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October 04, 2006

The question of age


People, can we all get along? Can we please play baseball without looking for "unintentional" racism, as if one could unintentionally intentionally discriminate against people?

Apparently, we can't, if you've read an op-ed in today's New York Times, written by Roberto González Echevarría, a professor at Yale, who argues that it's racist when people talk about how old the Mets' pitcher Orlando Hernández, a/k/a "El Duque," really is. How old he is. And Prof. González Echevarría claims to have been the source of the information about El Duque's age in the first place.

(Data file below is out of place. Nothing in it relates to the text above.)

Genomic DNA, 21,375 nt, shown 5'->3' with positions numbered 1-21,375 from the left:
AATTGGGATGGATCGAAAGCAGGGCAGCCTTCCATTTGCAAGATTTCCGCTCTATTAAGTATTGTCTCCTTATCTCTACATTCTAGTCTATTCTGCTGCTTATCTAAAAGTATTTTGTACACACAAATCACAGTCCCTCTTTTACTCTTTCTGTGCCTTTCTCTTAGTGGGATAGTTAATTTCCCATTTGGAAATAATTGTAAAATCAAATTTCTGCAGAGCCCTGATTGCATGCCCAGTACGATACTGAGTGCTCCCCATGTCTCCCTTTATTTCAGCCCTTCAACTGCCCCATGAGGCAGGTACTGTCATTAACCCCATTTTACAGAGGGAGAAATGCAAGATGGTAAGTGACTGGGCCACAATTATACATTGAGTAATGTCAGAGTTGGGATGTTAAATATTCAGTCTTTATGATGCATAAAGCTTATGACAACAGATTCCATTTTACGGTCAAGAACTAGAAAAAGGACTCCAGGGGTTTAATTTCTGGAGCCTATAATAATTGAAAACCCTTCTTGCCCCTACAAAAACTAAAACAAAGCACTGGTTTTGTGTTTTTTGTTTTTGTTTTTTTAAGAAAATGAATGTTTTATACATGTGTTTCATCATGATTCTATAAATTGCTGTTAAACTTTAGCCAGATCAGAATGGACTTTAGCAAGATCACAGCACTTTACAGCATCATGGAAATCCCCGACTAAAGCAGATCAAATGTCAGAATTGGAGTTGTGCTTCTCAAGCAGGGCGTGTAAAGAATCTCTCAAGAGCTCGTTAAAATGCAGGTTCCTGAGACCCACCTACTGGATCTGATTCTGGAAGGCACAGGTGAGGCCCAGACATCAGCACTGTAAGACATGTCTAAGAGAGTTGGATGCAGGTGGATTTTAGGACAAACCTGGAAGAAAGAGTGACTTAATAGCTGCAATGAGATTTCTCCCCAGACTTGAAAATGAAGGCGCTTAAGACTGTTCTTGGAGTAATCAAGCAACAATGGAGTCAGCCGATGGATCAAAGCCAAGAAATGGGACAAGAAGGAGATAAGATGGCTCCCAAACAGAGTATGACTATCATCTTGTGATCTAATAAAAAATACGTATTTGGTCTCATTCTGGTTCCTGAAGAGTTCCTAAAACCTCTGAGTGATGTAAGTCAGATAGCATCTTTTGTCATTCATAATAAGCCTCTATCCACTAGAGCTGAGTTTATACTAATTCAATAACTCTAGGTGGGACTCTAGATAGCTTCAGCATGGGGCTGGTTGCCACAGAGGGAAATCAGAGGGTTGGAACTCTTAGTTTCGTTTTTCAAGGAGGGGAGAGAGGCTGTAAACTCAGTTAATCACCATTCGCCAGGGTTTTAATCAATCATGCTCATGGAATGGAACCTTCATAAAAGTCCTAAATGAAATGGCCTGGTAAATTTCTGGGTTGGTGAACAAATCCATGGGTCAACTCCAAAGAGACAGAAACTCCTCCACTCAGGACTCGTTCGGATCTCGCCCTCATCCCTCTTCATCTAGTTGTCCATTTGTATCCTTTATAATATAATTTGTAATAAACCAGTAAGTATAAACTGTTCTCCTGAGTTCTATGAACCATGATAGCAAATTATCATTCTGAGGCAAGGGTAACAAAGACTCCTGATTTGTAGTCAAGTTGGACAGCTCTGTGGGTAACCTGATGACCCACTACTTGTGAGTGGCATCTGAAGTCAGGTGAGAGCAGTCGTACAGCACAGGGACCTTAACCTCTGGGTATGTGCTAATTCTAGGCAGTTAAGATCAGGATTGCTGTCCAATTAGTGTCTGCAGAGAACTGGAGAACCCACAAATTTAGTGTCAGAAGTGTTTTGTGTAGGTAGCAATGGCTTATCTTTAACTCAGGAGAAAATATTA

Ccontrary to the professor's jaundiced view of the world, no one really cares if El Duque's 36 or 40 years old or, for that matter, 102 -- if he can pitch, which I admit is a pretty big "if" right about now.

Then again, what can we expect from a professor who says it's racist to fire a manager whose team stank up the league? Here are his golden thoughts: "All of this has fortunately changed now — although I do find it curious that the first three managers fired after this regular season were Frank Robinson, Dusty Baker and Felipe Alou, two American blacks and a black Latino."

But their teams were no good at all. The Nationals (71-91) and Cubs (66-96) were awful, and the Giants (76-85) were barely mediocre. And besides, these were three men who had been hired in the first place. Some racism.

To close, I just want to say, "Shut up and play ball!" And GO METS!